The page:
Over at Slate, more Scientist in vivo

By Christie Wilcox | July 1, 2013 11:16 am

“Do you know what this is?” James Morris looks at me, eyes twinkling, as he points to the guts of a dissected lionfish in his lab at the National Ocean Service’s Center for Coastal Fisheries and Habitat Research in Beaufort, N.C. I see some white chunky stuff. As a Ph.D. candidate at the Hawaii Institute of Marine Biology, I should know basic fish biology literally inside and out. When I cut open a fish, I can tell you which gross-smelling gooey thing is the liver, which is the stomach, etc.

He’s testing me, I think to myself. Morris is National Oceanic and Atmospheric Administration’s pre-eminent scientist studying the invasion of lionfish into U.S. coastal waters. He’s the lionfish guy, and we met in person for the first time just a few days earlier. We’re processing lionfish speared by local divers, taking basic measurements, and removing their stomachs for ongoing diet analyses. Not wanting to look bad, I rack my brain for an answer to his question. It’s not gonads. Not spleen. I’m frustrated with myself, but I simply can’t place the junk; I’ve never seen it before. Finally, I give up and admit that I’m completely clueless.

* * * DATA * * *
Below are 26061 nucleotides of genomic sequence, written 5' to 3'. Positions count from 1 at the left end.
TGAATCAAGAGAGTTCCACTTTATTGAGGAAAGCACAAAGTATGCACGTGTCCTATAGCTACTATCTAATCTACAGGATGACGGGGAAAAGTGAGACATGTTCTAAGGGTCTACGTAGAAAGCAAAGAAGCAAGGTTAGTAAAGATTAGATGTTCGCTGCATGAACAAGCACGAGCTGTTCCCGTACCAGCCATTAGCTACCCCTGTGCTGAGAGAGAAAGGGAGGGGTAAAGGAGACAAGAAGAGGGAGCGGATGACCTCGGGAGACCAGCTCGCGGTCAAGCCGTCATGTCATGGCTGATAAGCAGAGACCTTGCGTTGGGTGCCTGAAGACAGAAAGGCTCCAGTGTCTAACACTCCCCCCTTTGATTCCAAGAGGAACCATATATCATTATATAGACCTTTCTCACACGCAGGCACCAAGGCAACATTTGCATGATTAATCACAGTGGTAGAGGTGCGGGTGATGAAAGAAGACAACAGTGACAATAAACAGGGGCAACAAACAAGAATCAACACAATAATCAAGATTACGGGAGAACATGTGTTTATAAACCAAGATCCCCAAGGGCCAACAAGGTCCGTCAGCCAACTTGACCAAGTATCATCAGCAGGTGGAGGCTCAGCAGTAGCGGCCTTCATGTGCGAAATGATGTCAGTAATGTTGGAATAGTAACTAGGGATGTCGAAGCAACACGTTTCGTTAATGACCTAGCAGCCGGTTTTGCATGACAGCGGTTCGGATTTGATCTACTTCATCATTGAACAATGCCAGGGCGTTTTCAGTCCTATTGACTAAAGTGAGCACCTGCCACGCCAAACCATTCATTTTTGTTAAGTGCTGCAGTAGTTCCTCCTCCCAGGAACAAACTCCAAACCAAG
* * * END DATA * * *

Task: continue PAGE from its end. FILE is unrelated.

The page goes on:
Learn what I learned: head over to Slate to read the rest!

Scientist in vivo lets you peek behind the scenes at what my life is like as a researcher so you can learn more about what I actually do for a living and what makes my job so rewarding. 

More info on the lionfish invasion:

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About Christie Wilcox

Dr. Christie Wilcox is a science writer based in the greater Seattle area. Her bylines include National Geographic, Popular Science, and Quanta. Her debut book, Venomous, released August 2016 (Scientific American/FSG Books). To learn more about her life and work, check out her webpage or follow her on Twitter, Google+, or Facebook.

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